It is perhaps tempting to see this as suggesting that new electronic spaces are being created that transcend the spatial arrangements and constraints of mundane reality. We resist such an interpretation, though. The “technosocial situations” that Ito and Okabe detail are certainly forms of social and cultural practice that rely on information technology for the forms that they currently manifest. Still, they are firmly situated within, motivated by, and shaped in response to everyday life. Mobile-messaging technologies in the examples cited by Ito and Okabe do not create new spaces but rather allow people to encounter and appropriate existing spaces in different ways (see also Ellwood-Clayton 2003, 2005; Prøitz 2005). These new mobile practices, then, transform existing spaces as sites of everyday action. Far from seeing technology as creating a space apart, we view it as being fundamentally a part of how one encounters urban space and how it is shaped through technologically mediated mobility.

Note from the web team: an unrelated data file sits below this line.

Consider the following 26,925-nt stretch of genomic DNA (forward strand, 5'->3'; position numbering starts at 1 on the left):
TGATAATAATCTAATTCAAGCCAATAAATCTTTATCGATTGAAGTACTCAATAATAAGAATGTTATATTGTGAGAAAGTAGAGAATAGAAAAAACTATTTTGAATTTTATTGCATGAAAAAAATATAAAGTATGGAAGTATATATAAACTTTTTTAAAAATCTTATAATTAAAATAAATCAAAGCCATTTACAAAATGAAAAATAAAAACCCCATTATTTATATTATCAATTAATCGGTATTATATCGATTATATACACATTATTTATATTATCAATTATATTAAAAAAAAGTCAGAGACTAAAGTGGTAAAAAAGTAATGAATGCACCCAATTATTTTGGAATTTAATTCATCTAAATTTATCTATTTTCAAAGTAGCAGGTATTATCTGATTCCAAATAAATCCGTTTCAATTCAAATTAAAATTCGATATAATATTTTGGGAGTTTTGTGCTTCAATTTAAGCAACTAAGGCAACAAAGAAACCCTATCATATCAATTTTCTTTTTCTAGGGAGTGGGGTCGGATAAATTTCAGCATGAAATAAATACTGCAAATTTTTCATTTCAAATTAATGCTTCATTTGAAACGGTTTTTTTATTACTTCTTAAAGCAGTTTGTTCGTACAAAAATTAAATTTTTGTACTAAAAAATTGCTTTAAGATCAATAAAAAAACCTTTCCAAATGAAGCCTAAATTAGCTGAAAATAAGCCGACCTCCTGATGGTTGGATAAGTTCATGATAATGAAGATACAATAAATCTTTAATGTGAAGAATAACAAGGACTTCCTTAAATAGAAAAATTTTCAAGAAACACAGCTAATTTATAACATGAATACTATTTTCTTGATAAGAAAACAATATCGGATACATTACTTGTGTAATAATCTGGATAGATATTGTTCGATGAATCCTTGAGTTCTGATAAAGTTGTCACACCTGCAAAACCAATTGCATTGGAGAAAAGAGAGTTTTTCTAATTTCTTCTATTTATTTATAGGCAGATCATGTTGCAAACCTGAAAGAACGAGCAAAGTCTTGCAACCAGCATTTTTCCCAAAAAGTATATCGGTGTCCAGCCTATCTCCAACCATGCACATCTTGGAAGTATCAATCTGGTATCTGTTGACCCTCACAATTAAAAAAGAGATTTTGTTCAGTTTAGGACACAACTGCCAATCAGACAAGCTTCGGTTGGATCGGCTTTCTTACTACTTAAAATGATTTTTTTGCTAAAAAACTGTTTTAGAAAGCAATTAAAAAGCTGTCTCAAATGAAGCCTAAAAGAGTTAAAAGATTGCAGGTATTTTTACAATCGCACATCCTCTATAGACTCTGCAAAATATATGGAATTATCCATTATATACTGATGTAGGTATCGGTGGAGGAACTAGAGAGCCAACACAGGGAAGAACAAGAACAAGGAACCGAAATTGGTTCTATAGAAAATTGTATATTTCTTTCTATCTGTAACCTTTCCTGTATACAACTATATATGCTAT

Dourish & Bell, Divining a Digital Future. 2011, MIT Press.